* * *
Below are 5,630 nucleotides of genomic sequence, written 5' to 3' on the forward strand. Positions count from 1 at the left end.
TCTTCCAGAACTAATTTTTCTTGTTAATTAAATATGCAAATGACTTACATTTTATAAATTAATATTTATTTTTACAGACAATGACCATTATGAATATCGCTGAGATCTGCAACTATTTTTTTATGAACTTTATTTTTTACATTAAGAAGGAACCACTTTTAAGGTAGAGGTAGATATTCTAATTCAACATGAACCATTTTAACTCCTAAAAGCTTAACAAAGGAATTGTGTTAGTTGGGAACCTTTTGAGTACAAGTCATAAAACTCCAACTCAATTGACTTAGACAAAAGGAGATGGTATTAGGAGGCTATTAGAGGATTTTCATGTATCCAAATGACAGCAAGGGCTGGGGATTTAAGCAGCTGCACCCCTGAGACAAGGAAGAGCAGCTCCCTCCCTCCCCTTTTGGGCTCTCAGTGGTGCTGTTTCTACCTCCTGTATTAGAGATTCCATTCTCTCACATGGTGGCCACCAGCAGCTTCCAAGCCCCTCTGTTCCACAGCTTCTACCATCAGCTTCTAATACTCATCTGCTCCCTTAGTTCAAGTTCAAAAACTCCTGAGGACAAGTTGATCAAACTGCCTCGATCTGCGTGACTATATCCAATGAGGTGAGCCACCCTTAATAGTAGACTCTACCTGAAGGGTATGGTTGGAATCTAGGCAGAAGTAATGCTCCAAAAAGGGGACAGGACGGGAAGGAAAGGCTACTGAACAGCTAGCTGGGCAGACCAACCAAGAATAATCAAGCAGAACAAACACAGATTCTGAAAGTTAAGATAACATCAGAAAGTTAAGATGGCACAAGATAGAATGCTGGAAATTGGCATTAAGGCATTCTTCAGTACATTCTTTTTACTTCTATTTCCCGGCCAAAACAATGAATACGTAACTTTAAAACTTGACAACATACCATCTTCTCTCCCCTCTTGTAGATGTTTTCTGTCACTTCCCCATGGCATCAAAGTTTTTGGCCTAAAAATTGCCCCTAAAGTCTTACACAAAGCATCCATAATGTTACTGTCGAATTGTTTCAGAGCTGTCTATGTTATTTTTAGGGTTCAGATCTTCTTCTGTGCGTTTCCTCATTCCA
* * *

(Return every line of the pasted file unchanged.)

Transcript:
Below are 5,630 nucleotides of genomic sequence, written 5' to 3' on the forward strand. Positions count from 1 at the left end.
TCTTCCAGAACTAATTTTTCTTGTTAATTAAATATGCAAATGACTTACATTTTATAAATTAATATTTATTTTTACAGACAATGACCATTATGAATATCGCTGAGATCTGCAACTATTTTTTTATGAACTTTATTTTTTACATTAAGAAGGAACCACTTTTAAGGTAGAGGTAGATATTCTAATTCAACATGAACCATTTTAACTCCTAAAAGCTTAACAAAGGAATTGTGTTAGTTGGGAACCTTTTGAGTACAAGTCATAAAACTCCAACTCAATTGACTTAGACAAAAGGAGATGGTATTAGGAGGCTATTAGAGGATTTTCATGTATCCAAATGACAGCAAGGGCTGGGGATTTAAGCAGCTGCACCCCTGAGACAAGGAAGAGCAGCTCCCTCCCTCCCCTTTTGGGCTCTCAGTGGTGCTGTTTCTACCTCCTGTATTAGAGATTCCATTCTCTCACATGGTGGCCACCAGCAGCTTCCAAGCCCCTCTGTTCCACAGCTTCTACCATCAGCTTCTAATACTCATCTGCTCCCTTAGTTCAAGTTCAAAAACTCCTGAGGACAAGTTGATCAAACTGCCTCGATCTGCGTGACTATATCCAATGAGGTGAGCCACCCTTAATAGTAGACTCTACCTGAAGGGTATGGTTGGAATCTAGGCAGAAGTAATGCTCCAAAAAGGGGACAGGACGGGAAGGAAAGGCTACTGAACAGCTAGCTGGGCAGACCAACCAAGAATAATCAAGCAGAACAAACACAGATTCTGAAAGTTAAGATAACATCAGAAAGTTAAGATGGCACAAGATAGAATGCTGGAAATTGGCATTAAGGCATTCTTCAGTACATTCTTTTTACTTCTATTTCCCGGCCAAAACAATGAATACGTAACTTTAAAACTTGACAACATACCATCTTCTCTCCCCTCTTGTAGATGTTTTCTGTCACTTCCCCATGGCATCAAAGTTTTTGGCCTAAAAATTGCCCCTAAAGTCTTACACAAAGCATCCATAATGTTACTGTCGAATTGTTTCAGAGCTGTCTATGTTATTTTTAGGGTTCAGATCTTCTTCTGTGCGTTTCCTCATTCCA